This is not meant as a criticism of people who continue receiving support for a few years. I mean, my parents have less money than most to give in the first place and I did receive a few thousand dollars a year in financial aid (above and beyond school costs) through FAFSA and my grandparents. And different people have varying degrees of ability. Nor is it meant as a criticism against those who get free stuff. My own sister inherited “her” car from her namesake and it has never bothered me. (Side note: that’s another pet peeve of mine and one of the few stated opinions of Louis C.K. that I support – how much someone else has should have no bearing on your own contentment or sense of entitlement.)

But the point is that self-sufficiency is a worthy goal that should be sought even before it becomes necessary.


Now I’m not trying to bragroller_blades or build  myself up as something special. I was a whiny kid who shirked his chores and spent hours (and hours and hours and hours) reading sci-fi and playing video games. I screamed bloody murder when I got a staple in my thumb and refused to talk to Dad for hours after he had the audacity to grab my hand and pull it out. I was 13. I was reprimanded multiple times at my jobs for being to casual or not greeting customers with enough forced cheerfulness. I thought roller-blading outside on a hilly sidewalk was a good idea and I’ve got a face to match. (I was 19.) I even thought deleting some Windows system files was a good way to save hard drive space as a teenager. And one time I tried to remove Internet Explorer from Windows, almost bricking my computer in the process.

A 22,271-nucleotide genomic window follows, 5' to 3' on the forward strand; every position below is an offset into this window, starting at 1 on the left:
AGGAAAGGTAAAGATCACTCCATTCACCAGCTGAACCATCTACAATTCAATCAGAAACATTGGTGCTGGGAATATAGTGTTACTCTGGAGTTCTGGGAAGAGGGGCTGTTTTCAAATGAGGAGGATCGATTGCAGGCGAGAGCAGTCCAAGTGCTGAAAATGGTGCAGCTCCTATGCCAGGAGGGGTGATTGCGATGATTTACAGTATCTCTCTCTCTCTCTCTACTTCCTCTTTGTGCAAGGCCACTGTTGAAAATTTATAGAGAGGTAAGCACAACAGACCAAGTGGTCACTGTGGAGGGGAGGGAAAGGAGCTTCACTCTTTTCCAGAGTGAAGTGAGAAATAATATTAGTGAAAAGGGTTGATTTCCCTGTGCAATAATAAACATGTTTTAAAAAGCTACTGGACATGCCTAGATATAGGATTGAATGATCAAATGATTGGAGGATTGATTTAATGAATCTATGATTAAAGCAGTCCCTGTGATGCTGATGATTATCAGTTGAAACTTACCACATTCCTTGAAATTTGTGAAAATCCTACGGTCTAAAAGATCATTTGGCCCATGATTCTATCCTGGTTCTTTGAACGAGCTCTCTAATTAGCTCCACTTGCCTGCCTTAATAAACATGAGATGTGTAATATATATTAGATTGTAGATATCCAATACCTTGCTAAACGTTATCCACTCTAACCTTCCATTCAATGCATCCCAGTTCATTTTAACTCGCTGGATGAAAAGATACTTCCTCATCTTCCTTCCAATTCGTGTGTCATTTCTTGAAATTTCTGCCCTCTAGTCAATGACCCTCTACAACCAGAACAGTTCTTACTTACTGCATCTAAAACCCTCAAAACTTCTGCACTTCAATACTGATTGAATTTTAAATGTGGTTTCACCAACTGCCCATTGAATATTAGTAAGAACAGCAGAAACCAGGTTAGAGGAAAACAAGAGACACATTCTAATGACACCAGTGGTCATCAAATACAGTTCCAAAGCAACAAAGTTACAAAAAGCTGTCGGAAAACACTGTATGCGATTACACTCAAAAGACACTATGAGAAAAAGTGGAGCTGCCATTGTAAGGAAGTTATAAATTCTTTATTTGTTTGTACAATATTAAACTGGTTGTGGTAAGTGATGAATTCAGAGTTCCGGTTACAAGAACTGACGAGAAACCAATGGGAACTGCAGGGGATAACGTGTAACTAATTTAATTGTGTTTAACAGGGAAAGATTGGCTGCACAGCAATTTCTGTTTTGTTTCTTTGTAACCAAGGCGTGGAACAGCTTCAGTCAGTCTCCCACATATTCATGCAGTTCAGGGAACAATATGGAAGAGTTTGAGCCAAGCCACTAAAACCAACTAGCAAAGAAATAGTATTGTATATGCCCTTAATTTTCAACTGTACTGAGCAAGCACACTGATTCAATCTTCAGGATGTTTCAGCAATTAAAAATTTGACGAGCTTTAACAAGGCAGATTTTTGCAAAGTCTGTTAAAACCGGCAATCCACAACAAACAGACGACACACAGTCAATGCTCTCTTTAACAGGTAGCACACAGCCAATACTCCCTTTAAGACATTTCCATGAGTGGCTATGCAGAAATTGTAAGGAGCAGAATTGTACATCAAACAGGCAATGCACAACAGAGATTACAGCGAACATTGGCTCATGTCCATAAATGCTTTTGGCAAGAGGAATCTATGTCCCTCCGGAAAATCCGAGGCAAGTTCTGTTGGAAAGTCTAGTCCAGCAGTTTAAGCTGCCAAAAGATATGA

I even once thought it’d be a good idea to jump off the riding lawn mower and try to race it. An idea that predictably ended with a tree-shattered bumper 20 yards from the driveway I’d been driving down. If you want more of these stories, just ask my sisters. I’d recommend some popcorn and a comfortable chair, because they’ll keep you busy for a few hours. Anna’s probably disappointed I didn’t mention my alleged momentary forgetfulness that gravity is a thing.


But the point is that you mark_twain_the_world_owes_you_nothingshouldn’t think of what you – or anyone else – “deserves.” Focus instead on what you can *earn* and *do* and on accepting responsibility for your own self and actions. (That last anecdote cost me four or five hours worth of pay at my lawn-mowing job and a two-hour trip for a replacement part while my sisters got to go swimming. Two hours of car time before I’d ever owned a Game Boy or conceived of smartphones.) Make use of the undeserved free stuff you get (presents, financial aid, etc.), but don’t ever take it as your due.